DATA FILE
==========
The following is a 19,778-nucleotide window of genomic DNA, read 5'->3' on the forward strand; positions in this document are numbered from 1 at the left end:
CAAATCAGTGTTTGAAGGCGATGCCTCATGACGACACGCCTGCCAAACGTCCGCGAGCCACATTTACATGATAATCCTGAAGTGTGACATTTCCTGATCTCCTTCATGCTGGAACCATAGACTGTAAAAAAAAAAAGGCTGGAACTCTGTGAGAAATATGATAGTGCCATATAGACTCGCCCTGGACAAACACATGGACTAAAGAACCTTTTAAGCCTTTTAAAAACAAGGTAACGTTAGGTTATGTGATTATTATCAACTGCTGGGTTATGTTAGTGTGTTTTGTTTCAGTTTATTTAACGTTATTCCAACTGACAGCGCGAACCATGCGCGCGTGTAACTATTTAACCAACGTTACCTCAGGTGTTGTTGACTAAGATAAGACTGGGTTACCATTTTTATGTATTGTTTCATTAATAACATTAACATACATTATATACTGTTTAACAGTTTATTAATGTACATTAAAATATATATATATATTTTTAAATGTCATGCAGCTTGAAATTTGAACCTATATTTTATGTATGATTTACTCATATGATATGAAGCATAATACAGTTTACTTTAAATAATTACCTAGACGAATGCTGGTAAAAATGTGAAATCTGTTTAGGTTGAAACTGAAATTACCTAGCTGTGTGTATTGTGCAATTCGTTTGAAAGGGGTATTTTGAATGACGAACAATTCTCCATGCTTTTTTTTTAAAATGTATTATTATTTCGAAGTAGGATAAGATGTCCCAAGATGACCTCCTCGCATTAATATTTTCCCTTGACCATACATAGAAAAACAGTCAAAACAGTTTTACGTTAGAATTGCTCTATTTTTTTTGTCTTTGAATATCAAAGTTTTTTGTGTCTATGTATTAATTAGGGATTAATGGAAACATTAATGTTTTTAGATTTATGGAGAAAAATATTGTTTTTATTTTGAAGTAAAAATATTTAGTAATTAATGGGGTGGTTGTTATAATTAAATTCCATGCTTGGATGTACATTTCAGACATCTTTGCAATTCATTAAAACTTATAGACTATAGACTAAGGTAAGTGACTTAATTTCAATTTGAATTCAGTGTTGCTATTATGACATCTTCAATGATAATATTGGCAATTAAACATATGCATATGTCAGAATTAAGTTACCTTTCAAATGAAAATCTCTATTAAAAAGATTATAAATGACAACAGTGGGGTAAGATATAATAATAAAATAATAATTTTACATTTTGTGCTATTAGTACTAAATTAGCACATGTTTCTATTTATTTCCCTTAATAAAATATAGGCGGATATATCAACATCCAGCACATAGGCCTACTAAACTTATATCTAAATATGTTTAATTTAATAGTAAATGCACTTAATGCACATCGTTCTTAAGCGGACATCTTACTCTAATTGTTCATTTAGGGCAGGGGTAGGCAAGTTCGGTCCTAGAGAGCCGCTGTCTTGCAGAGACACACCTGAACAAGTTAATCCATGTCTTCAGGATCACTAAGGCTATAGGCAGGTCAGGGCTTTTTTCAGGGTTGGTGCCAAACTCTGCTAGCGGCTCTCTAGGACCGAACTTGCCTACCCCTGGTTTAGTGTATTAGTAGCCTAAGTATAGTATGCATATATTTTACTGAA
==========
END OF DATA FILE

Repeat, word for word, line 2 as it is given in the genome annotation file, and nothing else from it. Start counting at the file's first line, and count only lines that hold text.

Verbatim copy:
CAAATCAGTGTTTGAAGGCGATGCCTCATGACGACACGCCTGCCAAACGTCCGCGAGCCACATTTACATGATAATCCTGAAGTGTGACATTTCCTGATCTCCTTCATGCTGGAACCATAGACTGTAAAAAAAAAAAGGCTGGAACTCTGTGAGAAATATGATAGTGCCATATAGACTCGCCCTGGACAAACACATGGACTAAAGAACCTTTTAAGCCTTTTAAAAACAAGGTAACGTTAGGTTATGTGATTATTATCAACTGCTGGGTTATGTTAGTGTGTTTTGTTTCAGTTTATTTAACGTTATTCCAACTGACAGCGCGAACCATGCGCGCGTGTAACTATTTAACCAACGTTACCTCAGGTGTTGTTGACTAAGATAAGACTGGGTTACCATTTTTATGTATTGTTTCATTAATAACATTAACATACATTATATACTGTTTAACAGTTTATTAATGTACATTAAAATATATATATATATTTTTAAATGTCATGCAGCTTGAAATTTGAACCTATATTTTATGTATGATTTACTCATATGATATGAAGCATAATACAGTTTACTTTAAATAATTACCTAGACGAATGCTGGTAAAAATGTGAAATCTGTTTAGGTTGAAACTGAAATTACCTAGCTGTGTGTATTGTGCAATTCGTTTGAAAGGGGTATTTTGAATGACGAACAATTCTCCATGCTTTTTTTTTAAAATGTATTATTATTTCGAAGTAGGATAAGATGTCCCAAGATGACCTCCTCGCATTAATATTTTCCCTTGACCATACATAGAAAAACAGTCAAAACAGTTTTACGTTAGAATTGCTCTATTTTTTTTGTCTTTGAATATCAAAGTTTTTTGTGTCTATGTATTAATTAGGGATTAATGGAAACATTAATGTTTTTAGATTTATGGAGAAAAATATTGTTTTTATTTTGAAGTAAAAATATTTAGTAATTAATGGGGTGGTTGTTATAATTAAATTCCATGCTTGGATGTACATTTCAGACATCTTTGCAATTCATTAAAACTTATAGACTATAGACTAAGGTAAGTGACTTAATTTCAATTTGAATTCAGTGTTGCTATTATGACATCTTCAATGATAATATTGGCAATTAAACATATGCATATGTCAGAATTAAGTTACCTTTCAAATGAAAATCTCTATTAAAAAGATTATAAATGACAACAGTGGGGTAAGATATAATAATAAAATAATAATTTTACATTTTGTGCTATTAGTACTAAATTAGCACATGTTTCTATTTATTTCCCTTAATAAAATATAGGCGGATATATCAACATCCAGCACATAGGCCTACTAAACTTATATCTAAATATGTTTAATTTAATAGTAAATGCACTTAATGCACATCGTTCTTAAGCGGACATCTTACTCTAATTGTTCATTTAGGGCAGGGGTAGGCAAGTTCGGTCCTAGAGAGCCGCTGTCTTGCAGAGACACACCTGAACAAGTTAATCCATGTCTTCAGGATCACTAAGGCTATAGGCAGGTCAGGGCTTTTTTCAGGGTTGGTGCCAAACTCTGCTAGCGGCTCTCTAGGACCGAACTTGCCTACCCCTGGTTTAGTGTATTAGTAGCCTAAGTATAGTATGCATATATTTTACTGAA